Project description:Although chronic inflammation is a central feature of heart failure (HF), the immune cell profiles differ with different underlying causes. This suggests that for immunomodulatory therapy in HF to be successful, it needs to be tailored to the specific etiology. Here, the authors demonstrate that monocyte-derived C-C chemokine receptor 2 (CCR2)<sup>+</sup> macrophages infiltrate the heart early during pressure overload in mice, and that blocking this response either pharmacologically or with antibody-mediated CCR2<sup>+</sup> monocyte depletion alleviates late pathological left ventricular remodeling and dysfunction, T-cell expansion, and cardiac fibrosis. Hence, suppression of CCR2<sup>+</sup> monocytes/macrophages may be an important immunomodulatory therapeutic target to ameliorate pressure-overload HF.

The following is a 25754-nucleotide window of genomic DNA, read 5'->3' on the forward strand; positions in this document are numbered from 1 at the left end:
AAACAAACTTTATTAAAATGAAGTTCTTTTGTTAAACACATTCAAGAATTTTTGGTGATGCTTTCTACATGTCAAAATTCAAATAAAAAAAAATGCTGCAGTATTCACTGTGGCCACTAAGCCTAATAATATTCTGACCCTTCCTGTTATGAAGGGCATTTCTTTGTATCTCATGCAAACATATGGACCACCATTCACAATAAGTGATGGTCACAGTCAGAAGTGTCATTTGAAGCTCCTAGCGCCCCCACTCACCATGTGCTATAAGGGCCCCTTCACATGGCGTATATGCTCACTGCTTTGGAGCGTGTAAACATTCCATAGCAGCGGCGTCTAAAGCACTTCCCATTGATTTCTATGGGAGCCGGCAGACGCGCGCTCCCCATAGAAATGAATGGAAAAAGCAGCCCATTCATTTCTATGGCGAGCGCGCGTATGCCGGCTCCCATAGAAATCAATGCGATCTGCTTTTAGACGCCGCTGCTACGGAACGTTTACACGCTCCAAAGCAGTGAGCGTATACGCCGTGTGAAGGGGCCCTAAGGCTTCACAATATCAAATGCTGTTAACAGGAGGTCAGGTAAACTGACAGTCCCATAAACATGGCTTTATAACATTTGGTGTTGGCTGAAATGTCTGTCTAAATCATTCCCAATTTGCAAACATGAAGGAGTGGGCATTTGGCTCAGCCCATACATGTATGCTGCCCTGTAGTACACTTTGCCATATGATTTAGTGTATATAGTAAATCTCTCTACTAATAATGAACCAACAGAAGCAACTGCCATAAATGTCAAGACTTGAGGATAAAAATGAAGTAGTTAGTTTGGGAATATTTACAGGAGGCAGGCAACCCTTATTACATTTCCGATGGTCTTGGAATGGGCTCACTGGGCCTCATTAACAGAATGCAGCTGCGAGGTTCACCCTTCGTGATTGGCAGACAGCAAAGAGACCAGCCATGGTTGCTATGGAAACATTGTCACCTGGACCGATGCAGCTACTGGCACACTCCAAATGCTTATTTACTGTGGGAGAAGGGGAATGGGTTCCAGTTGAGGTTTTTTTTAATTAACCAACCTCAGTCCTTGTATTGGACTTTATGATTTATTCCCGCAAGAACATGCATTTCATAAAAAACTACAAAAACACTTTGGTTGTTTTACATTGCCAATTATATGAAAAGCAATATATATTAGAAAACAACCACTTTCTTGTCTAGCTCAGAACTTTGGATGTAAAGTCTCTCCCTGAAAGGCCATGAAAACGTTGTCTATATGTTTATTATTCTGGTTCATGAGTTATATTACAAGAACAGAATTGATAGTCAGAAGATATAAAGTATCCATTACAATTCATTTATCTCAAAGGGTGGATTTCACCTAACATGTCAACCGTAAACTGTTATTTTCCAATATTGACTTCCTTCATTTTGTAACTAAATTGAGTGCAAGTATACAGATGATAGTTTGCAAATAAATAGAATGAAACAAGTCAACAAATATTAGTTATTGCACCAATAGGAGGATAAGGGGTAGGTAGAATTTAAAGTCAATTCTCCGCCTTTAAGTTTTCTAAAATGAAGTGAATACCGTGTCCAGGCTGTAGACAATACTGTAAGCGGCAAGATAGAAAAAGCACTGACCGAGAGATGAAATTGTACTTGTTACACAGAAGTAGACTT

Project description:Factors secreted by the heart, referred to as "cardiokines," have diverse actions in the maintenance of cardiac homeostasis and remodeling. Follistatin-like 1 (Fstl1) is a secreted glycoprotein expressed in the adult heart and is induced in response to injurious conditions that promote myocardial hypertrophy and heart failure. The aim of this study was to investigate the role of cardiac Fstl1 in the remodeling response to pressure overload. Cardiac myocyte-specific Fstl1-KO mice were constructed and subjected to pressure overload induced by transverse aortic constriction (TAC). Although Fstl1-KO mice displayed no detectable baseline phenotype, TAC led to enhanced cardiac hypertrophic growth and a pronounced loss in ventricular performance by 4 wk compared with control mice. Conversely, mice that acutely or chronically overexpressed Fstl1 were resistant to pressure overload-induced hypertrophy and cardiac failure. Fstl1-deficient mice displayed a reduction in TAC-induced AMP-activated protein kinase (AMPK) activation in heart, whereas Fstl1 overexpression led to increased myocardial AMPK activation under these conditions. In cultured neonatal cardiomyocytes, administration of Fstl1 promoted AMPK activation and antagonized phenylephrine-induced hypertrophy. Inhibition of AMPK attenuated the antihypertrophic effect of Fstl1 treatment. These results document that cardiac Fstl1 functions as an autocrine/paracrine regulatory factor that antagonizes myocyte hypertrophic growth and the loss of ventricular performance in response to pressure overload, possibly through a mechanism involving the activation of the AMPK signaling axis.